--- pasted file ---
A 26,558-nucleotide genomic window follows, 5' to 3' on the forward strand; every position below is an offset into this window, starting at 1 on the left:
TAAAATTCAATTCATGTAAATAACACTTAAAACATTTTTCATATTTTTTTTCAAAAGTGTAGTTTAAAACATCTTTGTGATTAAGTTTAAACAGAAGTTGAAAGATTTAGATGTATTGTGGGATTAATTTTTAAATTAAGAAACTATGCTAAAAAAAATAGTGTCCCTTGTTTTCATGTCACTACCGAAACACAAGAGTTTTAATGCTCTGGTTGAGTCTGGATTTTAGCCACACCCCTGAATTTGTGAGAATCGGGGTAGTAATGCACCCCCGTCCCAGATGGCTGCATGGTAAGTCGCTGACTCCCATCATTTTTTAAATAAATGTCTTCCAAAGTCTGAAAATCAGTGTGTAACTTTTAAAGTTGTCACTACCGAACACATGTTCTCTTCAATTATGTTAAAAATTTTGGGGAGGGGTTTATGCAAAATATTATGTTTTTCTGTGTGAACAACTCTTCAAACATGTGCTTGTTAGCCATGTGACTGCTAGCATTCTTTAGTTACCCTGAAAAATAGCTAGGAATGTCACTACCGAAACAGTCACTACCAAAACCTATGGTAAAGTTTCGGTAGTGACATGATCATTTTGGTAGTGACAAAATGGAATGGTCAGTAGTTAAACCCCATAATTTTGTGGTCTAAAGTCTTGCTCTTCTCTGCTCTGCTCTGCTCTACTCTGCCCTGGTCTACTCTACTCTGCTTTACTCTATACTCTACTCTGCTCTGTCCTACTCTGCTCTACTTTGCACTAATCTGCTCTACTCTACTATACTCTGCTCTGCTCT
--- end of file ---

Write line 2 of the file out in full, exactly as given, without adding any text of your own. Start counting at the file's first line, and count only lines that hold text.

TAAAATTCAATTCATGTAAATAACACTTAAAACATTTTTCATATTTTTTTTCAAAAGTGTAGTTTAAAACATCTTTGTGATTAAGTTTAAACAGAAGTTGAAAGATTTAGATGTATTGTGGGATTAATTTTTAAATTAAGAAACTATGCTAAAAAAAATAGTGTCCCTTGTTTTCATGTCACTACCGAAACACAAGAGTTTTAATGCTCTGGTTGAGTCTGGATTTTAGCCACACCCCTGAATTTGTGAGAATCGGGGTAGTAATGCACCCCCGTCCCAGATGGCTGCATGGTAAGTCGCTGACTCCCATCATTTTTTAAATAAATGTCTTCCAAAGTCTGAAAATCAGTGTGTAACTTTTAAAGTTGTCACTACCGAACACATGTTCTCTTCAATTATGTTAAAAATTTTGGGGAGGGGTTTATGCAAAATATTATGTTTTTCTGTGTGAACAACTCTTCAAACATGTGCTTGTTAGCCATGTGACTGCTAGCATTCTTTAGTTACCCTGAAAAATAGCTAGGAATGTCACTACCGAAACAGTCACTACCAAAACCTATGGTAAAGTTTCGGTAGTGACATGATCATTTTGGTAGTGACAAAATGGAATGGTCAGTAGTTAAACCCCATAATTTTGTGGTCTAAAGTCTTGCTCTTCTCTGCTCTGCTCTGCTCTACTCTGCCCTGGTCTACTCTACTCTGCTTTACTCTATACTCTACTCTGCTCTGTCCTACTCTGCTCTACTTTGCACTAATCTGCTCTACTCTACTATACTCTGCTCTGCTCT